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Therefore Stesichorus composed his recantation. In Therapne I remember seeing the fountain Messeis. Some of the Lacedaemonians, however, have declared that of old the name Messeis was given, not to the fountain at Therapne, but to the one we call Polydeucea. The fountain Polydeucea and a sanctuary of Polydeuces are on the right of the road to Therapne.


Not far from Therapne is what is called Phoebaeum, in which is a temple of the Dioscuri. Here the youths sacrifice to Enyalius. At no great distance from it stands a sanctuary of Poseidon surnamed Earth-embracer. Going on from here in the direction of Taygetus you come to a place called Alesiae (Place of Grinding) they say that Myles (Mill-man) the son of Lelex was the first human being to invent a mill, and that he ground corn in this Alesiae. Here they have a hero-shrine of Lacedaemon, the son of Taygete.

[3] Crossing from here a river Phellia, and going past Amyclae along a road leading straight towards the sea, you come to the site of Pharis, which was once a city of Laconia. Turning away from the Phellia to the right is the road that leads to Mount Taygetus. On the plain is a precinct of Zeus Messapeus, who is surnamed, they say, after a man who served the god as his priest. Leaving Taygetus from here you come to the site of the city Bryseae. There still remains here a temple of Dionysus with an image in the open. But the image in the temple women only may see, for women by themselves perform in secret the sacrificial rites.

[4] Above Bryseae rises Taletum, a peak of Taygetus. They call it sacred to Helius (the Sun), and among the sacrifices they offer here to Helius are horses. I am aware that the Persians also are wont to offer the same sacrifice. Not far from Taletum is a place called Euoras, the haunt of wild animals, especially wild goats. In fact all Taygetus is a hunting-ground for these goats and for boars, and it is well stocked with both deer and bears.

[5] Between Taletum and Euoras is a place they name Therae, where they say Leto from the Peaks of Taygetus ... is a sanctuary of Demeter surnamed Eleusinian. Here according to the Lacedaemonian story Heracles was hidden by Asclepius while he was being healed of a wound. In the sanctuary is a wooden image of Orpheus, a work, they say, of Pelasgians.

[6] I know also of the following rite which is performed here. By the sea was a city Helos, which Homer too has mentioned in his list of the Lacedaemonians:“These had their home in Amyclae, and in Helos the town by the seaside.
Hom. Il. 2.584It was founded by Helius, the youngest of the sons of Perseus, and the Dorians afterwards reduced it by siege. Its inhabitants became the first slaves of the Lacedaemonian state, and were the first to be called Helots, as in fact Helots they were. The slaves afterwards acquired, although they were Dorians of Messenia, also came to be called Helots, just as the whole Greek race were called Hellenes from the region in Thessaly once called Hellas.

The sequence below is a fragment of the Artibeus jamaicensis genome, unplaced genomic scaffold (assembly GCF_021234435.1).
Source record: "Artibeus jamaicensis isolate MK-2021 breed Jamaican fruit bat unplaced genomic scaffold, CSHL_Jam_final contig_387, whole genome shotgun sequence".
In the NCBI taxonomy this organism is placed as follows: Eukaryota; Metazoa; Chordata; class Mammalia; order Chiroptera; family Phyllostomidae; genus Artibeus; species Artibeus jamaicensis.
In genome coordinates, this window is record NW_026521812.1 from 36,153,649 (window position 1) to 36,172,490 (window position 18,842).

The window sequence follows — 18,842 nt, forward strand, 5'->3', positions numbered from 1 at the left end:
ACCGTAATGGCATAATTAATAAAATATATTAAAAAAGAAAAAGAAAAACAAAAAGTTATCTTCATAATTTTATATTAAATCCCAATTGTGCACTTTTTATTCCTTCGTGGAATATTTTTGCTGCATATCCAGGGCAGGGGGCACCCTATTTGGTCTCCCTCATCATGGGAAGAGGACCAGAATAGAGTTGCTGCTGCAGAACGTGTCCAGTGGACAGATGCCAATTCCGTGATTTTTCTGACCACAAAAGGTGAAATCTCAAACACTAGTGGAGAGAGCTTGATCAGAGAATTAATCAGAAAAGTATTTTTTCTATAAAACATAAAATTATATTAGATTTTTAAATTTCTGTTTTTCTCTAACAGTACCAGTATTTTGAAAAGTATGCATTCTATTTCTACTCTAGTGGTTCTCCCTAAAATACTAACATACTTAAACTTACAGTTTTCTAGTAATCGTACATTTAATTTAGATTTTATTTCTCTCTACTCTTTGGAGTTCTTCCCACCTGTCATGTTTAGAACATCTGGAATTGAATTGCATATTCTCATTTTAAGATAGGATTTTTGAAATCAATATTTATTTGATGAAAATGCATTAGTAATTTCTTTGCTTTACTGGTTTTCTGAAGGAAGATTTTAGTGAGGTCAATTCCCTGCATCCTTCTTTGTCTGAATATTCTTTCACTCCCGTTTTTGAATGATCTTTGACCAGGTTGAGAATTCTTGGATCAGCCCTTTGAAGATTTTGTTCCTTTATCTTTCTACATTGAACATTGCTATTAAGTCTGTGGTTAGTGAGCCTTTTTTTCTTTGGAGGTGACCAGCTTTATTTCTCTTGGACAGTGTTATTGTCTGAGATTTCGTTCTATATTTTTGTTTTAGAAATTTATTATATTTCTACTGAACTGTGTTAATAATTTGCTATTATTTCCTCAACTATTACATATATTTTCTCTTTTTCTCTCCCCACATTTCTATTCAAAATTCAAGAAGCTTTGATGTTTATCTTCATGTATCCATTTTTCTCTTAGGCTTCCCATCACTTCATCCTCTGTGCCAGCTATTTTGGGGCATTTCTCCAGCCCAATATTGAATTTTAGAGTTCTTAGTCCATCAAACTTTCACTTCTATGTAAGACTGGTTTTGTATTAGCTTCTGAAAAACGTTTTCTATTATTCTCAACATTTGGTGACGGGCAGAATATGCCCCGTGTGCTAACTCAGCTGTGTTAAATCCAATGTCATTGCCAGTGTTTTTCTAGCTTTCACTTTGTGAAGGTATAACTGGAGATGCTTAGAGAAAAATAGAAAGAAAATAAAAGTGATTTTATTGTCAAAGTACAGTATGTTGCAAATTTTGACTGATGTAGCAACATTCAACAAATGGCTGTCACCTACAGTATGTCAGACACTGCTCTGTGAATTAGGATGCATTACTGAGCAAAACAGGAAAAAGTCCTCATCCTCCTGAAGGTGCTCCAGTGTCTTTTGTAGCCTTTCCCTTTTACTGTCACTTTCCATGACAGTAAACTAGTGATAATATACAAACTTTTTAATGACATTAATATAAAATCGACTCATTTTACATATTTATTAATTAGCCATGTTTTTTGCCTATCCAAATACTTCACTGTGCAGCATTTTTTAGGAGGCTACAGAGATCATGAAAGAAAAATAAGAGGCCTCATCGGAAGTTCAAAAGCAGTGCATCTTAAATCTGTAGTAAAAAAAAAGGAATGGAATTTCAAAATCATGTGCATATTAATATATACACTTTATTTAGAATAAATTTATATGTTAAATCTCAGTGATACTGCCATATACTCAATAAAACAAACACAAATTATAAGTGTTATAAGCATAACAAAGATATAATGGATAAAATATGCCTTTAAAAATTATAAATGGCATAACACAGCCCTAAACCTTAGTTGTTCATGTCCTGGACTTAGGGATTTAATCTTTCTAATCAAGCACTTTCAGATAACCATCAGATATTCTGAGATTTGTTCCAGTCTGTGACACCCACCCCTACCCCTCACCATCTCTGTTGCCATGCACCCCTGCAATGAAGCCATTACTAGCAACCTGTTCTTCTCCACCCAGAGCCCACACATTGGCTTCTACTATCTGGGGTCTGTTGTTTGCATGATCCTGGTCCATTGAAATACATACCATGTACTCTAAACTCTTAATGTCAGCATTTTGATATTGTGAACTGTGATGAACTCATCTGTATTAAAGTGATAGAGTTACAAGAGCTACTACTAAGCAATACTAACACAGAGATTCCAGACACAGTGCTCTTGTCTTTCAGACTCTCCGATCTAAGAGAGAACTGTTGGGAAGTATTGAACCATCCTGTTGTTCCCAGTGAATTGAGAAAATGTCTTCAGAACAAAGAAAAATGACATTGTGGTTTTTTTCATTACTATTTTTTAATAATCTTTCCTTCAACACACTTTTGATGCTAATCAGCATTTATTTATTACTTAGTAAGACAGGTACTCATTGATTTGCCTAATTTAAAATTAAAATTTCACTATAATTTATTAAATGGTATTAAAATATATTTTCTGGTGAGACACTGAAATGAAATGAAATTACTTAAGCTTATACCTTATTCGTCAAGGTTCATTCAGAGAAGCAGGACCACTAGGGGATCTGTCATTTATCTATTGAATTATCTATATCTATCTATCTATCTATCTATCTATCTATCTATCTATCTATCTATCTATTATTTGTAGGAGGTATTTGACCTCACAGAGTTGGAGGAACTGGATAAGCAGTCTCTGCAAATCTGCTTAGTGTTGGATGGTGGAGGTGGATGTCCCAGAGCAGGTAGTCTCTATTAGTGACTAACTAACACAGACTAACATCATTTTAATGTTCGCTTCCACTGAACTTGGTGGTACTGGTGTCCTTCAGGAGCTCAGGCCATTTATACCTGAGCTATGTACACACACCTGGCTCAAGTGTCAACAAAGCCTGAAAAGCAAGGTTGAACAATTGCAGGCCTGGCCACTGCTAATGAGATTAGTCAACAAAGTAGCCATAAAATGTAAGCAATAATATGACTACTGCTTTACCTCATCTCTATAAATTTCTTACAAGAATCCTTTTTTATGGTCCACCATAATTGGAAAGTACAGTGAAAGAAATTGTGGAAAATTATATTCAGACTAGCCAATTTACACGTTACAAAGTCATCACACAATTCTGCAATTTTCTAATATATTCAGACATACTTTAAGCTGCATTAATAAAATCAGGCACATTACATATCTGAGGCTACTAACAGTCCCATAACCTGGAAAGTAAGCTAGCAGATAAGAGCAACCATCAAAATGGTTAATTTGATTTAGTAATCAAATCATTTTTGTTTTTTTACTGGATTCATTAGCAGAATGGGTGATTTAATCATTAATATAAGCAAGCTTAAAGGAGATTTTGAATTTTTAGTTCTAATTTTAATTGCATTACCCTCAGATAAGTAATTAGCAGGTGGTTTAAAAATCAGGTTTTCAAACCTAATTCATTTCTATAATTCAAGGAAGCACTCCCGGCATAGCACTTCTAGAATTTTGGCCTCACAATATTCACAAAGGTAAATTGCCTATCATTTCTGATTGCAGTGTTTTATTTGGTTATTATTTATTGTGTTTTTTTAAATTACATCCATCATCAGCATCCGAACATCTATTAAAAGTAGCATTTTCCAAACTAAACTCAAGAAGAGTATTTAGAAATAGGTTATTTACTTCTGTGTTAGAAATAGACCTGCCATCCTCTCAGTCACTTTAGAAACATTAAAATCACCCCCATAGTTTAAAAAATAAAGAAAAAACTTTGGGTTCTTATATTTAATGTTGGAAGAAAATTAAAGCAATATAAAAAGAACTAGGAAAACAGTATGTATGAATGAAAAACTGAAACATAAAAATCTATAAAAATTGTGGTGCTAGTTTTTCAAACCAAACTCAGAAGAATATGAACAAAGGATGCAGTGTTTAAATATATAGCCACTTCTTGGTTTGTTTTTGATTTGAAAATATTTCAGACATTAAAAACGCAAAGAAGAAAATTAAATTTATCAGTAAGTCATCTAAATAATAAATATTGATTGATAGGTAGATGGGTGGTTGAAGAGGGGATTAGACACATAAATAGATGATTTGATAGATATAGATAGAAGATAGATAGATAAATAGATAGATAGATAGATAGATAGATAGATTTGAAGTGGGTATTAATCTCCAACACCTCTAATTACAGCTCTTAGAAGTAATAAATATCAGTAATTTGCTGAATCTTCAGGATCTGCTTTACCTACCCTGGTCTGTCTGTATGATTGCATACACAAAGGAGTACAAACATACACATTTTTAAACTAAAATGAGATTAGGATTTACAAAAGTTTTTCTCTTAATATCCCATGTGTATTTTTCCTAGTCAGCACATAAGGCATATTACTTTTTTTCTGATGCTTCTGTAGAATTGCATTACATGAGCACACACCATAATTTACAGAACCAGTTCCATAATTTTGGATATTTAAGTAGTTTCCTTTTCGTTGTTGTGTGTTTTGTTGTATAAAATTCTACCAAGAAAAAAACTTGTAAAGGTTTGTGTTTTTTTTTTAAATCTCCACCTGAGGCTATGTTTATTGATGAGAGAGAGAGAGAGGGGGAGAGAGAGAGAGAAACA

[7] From this Helos, on stated days, they bring up to the sanctuary of the Eleusinian a wooden image of the Maid, daughter of Demeter. Fifteen stades distant from the sanctuary is Lapithaeum, named after Lapithus, a native of the district. So this Lapithaeum is on Taygetus, and not far off is Dereium, where is in the open an image of Artemis Dereatis, and beside it is a spring which they name Anonus. About twenty stades past Dereum is Harpleia, which extends as far as the plain.


On the road from Sparta to Arcadia there stands in the open an image of Athena surnamed Pareia, and after it is a sanctuary of Achilles. This it is not customary to open, but all the youths who are going to take part in the contest in Plane-tree Grove are wont to sacrifice to Achilles before the fight. The Spartans say that the sanctuary was made for them by Prax, a grandson of Pergamus the son of Neoptolemus.

[9] Further on is what is called the Tomb of Horse. For Tyndareus, having sacrificed a horse here, administered an oath to the suitors of Helen, making them stand upon the pieces of the horse. The oath was to defend Helen and him who might be chosen to marry her if ever they should be wronged. When he had sworn the suitors he buried the horse here. Seven pillars, which are not far from this tomb ... in the ancient manner, I believe, which they say are images of the planets. On the road is a precinct of Cranius surnamed Stemmatias, and a sanctuary of Mysian Artemis.

[10] The image of Modesty, some thirty stades distant from the city, they say was dedicated by Icarius, the following being the reason for making it. When Icarius gave Penelope in marriage to Odysseus, he tried to make Odysseus himself settle in Lacedaemon, but failing in the attempt, he next besought his daughter to remain behind, and when she was setting forth to Ithaca he followed the chariot, begging her to stay.

[11] Odysseus endured it for a time, but at last he bade Penelope either to accompany him willingly, or else, if she preferred her father, to go back to Lacedaemon. They say that she made no reply, but covered her face with a veil in reply to the question, so that Icarios, realizing that she wished to depart with Odysseus, let her go, and dedicated an image of Modesty; for Penelope, they say, had reached this point of the road when she veiled herself.

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  • Cross-references to this page (3):
    • A Dictionary of Greek and Roman Antiquities (1890), CI´VITAS
    • A Dictionary of Greek and Roman Antiquities (1890), MOLA
    • Dictionary of Greek and Roman Geography (1854), LACO´NIA
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